The court below found that Plaintiffs had a strong likelihood of proving both that Napster
users were engaged in copyright infringement when they copy each other’s music, and that
Napster was engaged in contributory/vicarious infringement because Napster knew that much of
the music shared by its users was copyrighted.
The court reached its conclusion that Napster users were engaged in direct infringement
in part because
• it ruled (contrary to the section’s express terms) that the immunity from suit
provided by 17 USC § 1008 only applied to actions under the AHRA.
• it ruled that 17 USC § 1008’s protections only applied to copying by specifically
identified devices rather than, as this Court said in RIAA v. Diamond Multimedia
Syst., Inc., 180 F.3d 1072 (9th
Cir. 1999), to all noncommercial copying by
• it ruled that Defendant had the burden of proving the absence of harm from the
allegedly infringing activity of Napster users rather than, as the Supreme Court
held in Sony Corp. v. Universal City Studios, 464 U.S. 417 (1984) (and reaffirmed
in Campbell v. Acuff-Rose Music, Inc., 510 U.S. 569, 590-91 (1994) ), that
The court relied on the fact that this Court in Diamond Multimedia had held (in the
context of the AHRA’s serial copying and royalty provisions) that digital audio recording device
did not include computer hard-drives. The court below ignored, however, that 17 U.S.C. § 1008
permits non-commercial copying by consumers using either analog or digital audio recording
devices or “such a device”; that the legislative history makes clear that Congress intended by that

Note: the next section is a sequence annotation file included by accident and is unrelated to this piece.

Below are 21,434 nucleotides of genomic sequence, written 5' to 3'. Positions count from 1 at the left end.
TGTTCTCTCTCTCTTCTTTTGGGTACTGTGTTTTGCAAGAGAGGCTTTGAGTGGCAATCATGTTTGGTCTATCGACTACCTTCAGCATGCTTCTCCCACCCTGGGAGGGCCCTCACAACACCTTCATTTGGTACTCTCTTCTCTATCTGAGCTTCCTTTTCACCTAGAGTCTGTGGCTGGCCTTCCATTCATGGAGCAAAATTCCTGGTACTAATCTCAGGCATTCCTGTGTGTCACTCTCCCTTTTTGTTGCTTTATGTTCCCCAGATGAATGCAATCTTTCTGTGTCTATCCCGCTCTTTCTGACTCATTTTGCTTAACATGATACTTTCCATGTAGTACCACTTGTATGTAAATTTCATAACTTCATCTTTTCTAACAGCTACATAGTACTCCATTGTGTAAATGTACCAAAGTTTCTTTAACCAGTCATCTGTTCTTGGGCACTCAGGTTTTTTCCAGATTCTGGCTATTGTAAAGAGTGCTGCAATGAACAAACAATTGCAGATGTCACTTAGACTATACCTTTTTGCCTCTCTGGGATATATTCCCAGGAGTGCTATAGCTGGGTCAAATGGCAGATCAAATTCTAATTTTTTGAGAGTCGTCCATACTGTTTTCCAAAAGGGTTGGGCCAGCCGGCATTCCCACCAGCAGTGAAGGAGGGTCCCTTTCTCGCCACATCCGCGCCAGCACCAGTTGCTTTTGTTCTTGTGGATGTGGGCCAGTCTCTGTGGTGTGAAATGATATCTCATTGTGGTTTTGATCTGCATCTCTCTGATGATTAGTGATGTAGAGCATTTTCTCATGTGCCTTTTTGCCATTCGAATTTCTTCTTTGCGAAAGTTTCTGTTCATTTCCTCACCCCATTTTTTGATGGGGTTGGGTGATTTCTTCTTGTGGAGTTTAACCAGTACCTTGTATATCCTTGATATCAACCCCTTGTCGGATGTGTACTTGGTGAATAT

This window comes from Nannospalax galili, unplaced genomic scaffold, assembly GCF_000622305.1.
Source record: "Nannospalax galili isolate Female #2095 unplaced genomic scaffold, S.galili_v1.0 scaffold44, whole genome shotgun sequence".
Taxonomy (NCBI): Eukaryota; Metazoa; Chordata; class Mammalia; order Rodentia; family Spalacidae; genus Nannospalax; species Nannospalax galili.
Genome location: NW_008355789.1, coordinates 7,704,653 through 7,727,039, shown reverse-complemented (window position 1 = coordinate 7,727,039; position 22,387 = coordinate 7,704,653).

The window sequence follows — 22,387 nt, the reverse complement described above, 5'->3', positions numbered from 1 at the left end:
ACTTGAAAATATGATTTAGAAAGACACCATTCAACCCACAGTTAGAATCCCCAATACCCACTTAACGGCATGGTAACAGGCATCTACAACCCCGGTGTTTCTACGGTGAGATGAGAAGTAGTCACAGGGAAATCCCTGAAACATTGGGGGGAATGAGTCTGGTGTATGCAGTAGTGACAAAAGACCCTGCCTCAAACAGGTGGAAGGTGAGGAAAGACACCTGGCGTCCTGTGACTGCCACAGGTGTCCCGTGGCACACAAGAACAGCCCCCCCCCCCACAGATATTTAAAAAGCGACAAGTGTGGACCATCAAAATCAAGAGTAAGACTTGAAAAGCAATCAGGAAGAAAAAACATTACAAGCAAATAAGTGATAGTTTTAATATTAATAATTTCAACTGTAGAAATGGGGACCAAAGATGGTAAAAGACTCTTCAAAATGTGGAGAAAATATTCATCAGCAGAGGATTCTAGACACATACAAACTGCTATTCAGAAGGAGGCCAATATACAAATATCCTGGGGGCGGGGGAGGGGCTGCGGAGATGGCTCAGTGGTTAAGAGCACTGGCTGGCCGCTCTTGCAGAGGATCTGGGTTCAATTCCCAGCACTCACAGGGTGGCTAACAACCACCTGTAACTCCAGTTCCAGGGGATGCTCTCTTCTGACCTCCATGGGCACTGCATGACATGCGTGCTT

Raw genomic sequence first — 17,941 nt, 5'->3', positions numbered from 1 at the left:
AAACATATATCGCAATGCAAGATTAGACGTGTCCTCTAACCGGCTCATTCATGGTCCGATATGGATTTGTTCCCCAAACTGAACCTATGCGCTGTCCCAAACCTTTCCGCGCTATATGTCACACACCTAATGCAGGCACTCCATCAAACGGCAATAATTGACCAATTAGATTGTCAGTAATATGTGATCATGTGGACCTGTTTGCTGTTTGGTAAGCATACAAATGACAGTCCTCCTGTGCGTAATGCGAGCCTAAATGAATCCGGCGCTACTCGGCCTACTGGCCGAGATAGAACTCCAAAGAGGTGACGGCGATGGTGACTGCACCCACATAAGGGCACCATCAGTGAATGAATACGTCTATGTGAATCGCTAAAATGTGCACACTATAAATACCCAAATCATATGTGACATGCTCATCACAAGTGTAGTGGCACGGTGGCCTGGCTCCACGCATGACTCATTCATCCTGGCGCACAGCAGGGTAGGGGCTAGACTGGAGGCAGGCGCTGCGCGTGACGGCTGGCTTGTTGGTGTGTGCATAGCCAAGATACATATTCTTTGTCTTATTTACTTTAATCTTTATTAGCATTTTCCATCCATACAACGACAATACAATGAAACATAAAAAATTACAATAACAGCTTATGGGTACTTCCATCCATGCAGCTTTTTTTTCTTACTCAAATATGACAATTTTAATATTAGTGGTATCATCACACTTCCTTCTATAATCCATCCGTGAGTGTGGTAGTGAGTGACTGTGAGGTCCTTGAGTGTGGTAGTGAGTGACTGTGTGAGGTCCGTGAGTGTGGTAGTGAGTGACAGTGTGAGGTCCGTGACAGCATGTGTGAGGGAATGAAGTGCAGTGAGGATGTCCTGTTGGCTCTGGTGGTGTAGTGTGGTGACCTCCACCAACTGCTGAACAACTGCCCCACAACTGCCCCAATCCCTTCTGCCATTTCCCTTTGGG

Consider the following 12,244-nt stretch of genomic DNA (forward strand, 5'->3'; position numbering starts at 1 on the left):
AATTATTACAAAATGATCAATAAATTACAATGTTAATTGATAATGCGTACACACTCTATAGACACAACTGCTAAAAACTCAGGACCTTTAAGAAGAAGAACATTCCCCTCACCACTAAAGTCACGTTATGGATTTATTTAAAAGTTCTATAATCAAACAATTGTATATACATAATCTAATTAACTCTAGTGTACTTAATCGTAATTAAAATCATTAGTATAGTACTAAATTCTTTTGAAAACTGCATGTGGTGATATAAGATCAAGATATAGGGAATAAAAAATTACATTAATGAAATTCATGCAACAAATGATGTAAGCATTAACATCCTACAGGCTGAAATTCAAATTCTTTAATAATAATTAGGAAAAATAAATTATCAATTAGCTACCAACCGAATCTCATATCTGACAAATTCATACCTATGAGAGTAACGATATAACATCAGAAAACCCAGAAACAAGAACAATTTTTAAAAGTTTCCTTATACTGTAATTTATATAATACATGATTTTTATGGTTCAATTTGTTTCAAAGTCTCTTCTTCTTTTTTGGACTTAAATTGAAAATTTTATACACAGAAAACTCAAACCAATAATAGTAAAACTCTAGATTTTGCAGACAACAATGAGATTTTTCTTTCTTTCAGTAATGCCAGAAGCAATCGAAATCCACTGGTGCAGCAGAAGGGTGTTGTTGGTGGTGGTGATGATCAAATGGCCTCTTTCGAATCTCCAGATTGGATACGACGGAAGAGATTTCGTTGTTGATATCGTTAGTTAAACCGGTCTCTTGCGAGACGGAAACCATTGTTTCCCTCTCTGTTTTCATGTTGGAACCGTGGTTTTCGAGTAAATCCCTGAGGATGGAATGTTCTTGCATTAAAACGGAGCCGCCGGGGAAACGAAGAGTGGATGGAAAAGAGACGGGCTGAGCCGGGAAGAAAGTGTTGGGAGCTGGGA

language to immunize all non-commercial copying of music by consumers; that the same
Diamond Multimedia Court expressly said that 17 U.S.C. § 1008 “protects all noncommercial
copying by consumers of digital and analog musical recordings” (180 F.3d at 1079); and that
throughout the Diamond Multimedia opinion the Court discusses copying of music using
computer hard-drives as AHRA protected activity.
plaintiffs had the burden of proving such harm by a preponderance of the
• it ruled, contrary to RIAA v. Diamond Multimedia Syst., Inc., that space shifting
was not a fair use.
• it ruled that non-commercial sampling was not a fair use even if such sampling
increased rather than decreased sales of the music sampled – contrary to the Sony
Court’s holding that: “A challenge to a noncommercial use of a copyrighted work
requires proof either that the particular use is harmful, or that if it should become
widespread, it would adversely affect the potential market for the copyrighted
work.” (464 U.S. at 451).
• It wrongly imposed on Defendant the burden of proof both on fair use and
substantial non-infringing uses. Tr. 71:21-22, R139. See Genentech, Inc. v. Novo
Nordisk, A/S, 108 F.3d 1361, 1364 (Fed. Cir. 1997) (plaintiffs’ burden to negate
affirmative defenses on motion for preliminary injunction).
The court below held that all, or virtually all, of Napster’s more than 20 million users
were guilty of copyright infringement because of their non-commercial sharing of music, basing
its holding on the assertion that the scale of such sharing could not be viewed as “personal”
• neither Sony nor 17 U.S.C. § 1008 uses the term “personal”; each uses the term
• neither Sony nor 17 U.S.C. § 1008 makes any reference to a quantity or scale
• there is nothing in the record to support an assumption that any given Napster user
shares music with a large number of users.
The court below expressly sought to try to adapt existing copyright provisions to the new
realities of Internet technology. In doing so, the court ignored the counsel of the Sony Court
(464 U.S. at 431-432) and this Court in Diamond Multimedia that extending copyright
protections in response to new technologies should be left to Congress.